Veteran emcee Scarface has never been one to bite his tongue about topics relating to hip-hop and the music industry. Last month, during a Q&A before his performance at Chicago's Classic Hip-Hop Lives concert, the Houston native encouraged audience members to not only boycott the new Tupac biopic All Eyez On Me, which opened in theaters this past Friday (June 16) but to also not support any of his own material posthumously.
"If a motherfucker put an album out on me when I'm dead, don't buy that shit," he said. "If motherfuckers try to shoot a movie on me and I'm dead, don't go see that shit. Let me rest. I love Pac to death, but let that man rest."
While it's certainly fair to question who stands to benefit the most—a record label or an artist's legacy—from the release of unfinished recordings that are over-produced and repackaged as a "new," it's incredibly important for the life and career of game-changing leaders in any field, music or otherwise, to be documented through film.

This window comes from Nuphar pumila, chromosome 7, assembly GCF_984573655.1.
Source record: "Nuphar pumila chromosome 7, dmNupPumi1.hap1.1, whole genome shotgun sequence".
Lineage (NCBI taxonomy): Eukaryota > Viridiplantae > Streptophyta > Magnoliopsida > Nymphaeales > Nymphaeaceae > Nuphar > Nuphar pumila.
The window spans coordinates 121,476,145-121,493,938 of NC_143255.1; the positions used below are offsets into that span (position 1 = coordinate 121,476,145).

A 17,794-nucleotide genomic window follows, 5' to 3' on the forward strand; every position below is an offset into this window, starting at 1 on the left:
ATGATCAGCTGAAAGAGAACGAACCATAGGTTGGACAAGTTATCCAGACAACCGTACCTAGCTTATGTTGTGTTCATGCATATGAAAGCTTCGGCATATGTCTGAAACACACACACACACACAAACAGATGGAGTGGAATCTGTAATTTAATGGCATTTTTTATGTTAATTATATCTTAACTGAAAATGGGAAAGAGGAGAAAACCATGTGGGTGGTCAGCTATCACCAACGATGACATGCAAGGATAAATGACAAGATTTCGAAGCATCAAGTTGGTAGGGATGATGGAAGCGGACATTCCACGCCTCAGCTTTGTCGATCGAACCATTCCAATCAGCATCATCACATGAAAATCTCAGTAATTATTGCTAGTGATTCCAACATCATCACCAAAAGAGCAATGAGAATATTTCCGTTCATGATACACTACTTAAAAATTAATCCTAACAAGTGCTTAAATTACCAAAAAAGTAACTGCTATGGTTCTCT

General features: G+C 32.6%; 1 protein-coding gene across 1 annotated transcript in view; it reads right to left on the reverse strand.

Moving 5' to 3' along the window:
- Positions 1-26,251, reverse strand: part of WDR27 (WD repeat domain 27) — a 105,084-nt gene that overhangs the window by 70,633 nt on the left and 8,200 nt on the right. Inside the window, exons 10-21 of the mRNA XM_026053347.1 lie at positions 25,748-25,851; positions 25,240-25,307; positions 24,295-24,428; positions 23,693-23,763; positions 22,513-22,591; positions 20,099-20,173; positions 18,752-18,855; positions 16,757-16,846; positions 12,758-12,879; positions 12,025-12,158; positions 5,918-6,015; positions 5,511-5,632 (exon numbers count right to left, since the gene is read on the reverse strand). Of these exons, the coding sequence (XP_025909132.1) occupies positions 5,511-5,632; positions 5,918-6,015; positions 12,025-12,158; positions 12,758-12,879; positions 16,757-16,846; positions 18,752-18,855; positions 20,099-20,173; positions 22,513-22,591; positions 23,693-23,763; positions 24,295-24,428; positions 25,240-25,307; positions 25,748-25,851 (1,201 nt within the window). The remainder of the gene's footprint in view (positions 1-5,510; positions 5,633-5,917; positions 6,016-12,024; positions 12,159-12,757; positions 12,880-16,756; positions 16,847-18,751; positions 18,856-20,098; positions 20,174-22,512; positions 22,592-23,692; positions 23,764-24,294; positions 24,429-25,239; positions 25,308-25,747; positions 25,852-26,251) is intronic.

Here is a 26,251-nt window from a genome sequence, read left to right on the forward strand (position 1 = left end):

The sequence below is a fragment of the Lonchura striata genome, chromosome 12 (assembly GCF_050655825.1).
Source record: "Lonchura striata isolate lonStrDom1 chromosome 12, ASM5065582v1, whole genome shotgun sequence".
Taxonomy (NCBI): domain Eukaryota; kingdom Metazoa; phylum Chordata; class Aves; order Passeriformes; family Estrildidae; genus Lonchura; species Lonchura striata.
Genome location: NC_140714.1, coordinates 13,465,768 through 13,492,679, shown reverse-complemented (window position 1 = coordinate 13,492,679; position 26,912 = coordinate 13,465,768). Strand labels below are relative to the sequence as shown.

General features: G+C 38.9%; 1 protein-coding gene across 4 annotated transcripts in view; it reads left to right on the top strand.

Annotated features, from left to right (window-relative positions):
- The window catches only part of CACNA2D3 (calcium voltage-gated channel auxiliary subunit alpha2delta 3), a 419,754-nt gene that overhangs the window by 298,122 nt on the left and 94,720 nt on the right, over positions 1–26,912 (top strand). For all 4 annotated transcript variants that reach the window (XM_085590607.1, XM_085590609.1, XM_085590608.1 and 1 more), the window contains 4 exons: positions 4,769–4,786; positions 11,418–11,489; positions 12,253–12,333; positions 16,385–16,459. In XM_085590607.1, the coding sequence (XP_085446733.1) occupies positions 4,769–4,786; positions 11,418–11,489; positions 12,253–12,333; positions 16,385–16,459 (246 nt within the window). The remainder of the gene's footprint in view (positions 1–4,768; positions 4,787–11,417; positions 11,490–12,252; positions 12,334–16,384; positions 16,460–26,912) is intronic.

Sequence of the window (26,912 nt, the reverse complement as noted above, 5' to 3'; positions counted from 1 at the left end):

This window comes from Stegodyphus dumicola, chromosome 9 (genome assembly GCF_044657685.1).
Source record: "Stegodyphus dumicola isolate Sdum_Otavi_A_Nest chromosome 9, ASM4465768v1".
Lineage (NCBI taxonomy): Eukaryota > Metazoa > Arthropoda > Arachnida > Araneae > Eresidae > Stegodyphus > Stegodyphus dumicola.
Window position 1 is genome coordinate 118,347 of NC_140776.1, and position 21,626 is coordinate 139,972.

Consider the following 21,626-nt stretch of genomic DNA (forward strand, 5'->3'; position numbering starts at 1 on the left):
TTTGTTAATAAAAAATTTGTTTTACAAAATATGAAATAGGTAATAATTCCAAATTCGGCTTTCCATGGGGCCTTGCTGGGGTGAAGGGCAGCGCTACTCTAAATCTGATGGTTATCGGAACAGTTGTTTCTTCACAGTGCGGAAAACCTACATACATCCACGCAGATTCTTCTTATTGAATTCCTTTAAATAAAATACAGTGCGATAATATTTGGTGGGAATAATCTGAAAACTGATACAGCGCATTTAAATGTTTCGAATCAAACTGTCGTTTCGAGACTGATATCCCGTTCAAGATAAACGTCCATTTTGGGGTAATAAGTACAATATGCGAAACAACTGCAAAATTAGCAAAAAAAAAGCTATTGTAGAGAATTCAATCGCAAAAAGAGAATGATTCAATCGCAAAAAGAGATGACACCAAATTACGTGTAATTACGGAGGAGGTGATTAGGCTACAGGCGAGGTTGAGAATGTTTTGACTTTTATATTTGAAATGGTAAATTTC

All Eyez On Me has received harsh criticism from both fans and people close to 2Pac for its inaccurate portrayal of his life and several of his closest relationships, but not every hip-hop biopic has fallen flat on its face. In addition to being a box office smash, 2015's Straight Outta Compton has helped to educate an entire generation of hip-hop fans who were previously unfamiliar with the rise of the most legendary West Coast rap group of all-time, N.W.A. Then again, a majority of the group's members were not only alive during the film's creation, but able to assist in it.
As for the outspoken Scarface, whose 2Pac collaboration "Smile" is the only Gold-certified single in his entire discography, issuing a blunt, opinionated hot take is nothing new. In a 2013 interview with HardKnockTV, the former Geto Boy blamed "so fucking white and so fucking Jewish" record executives for "whitewashing" hip-hop.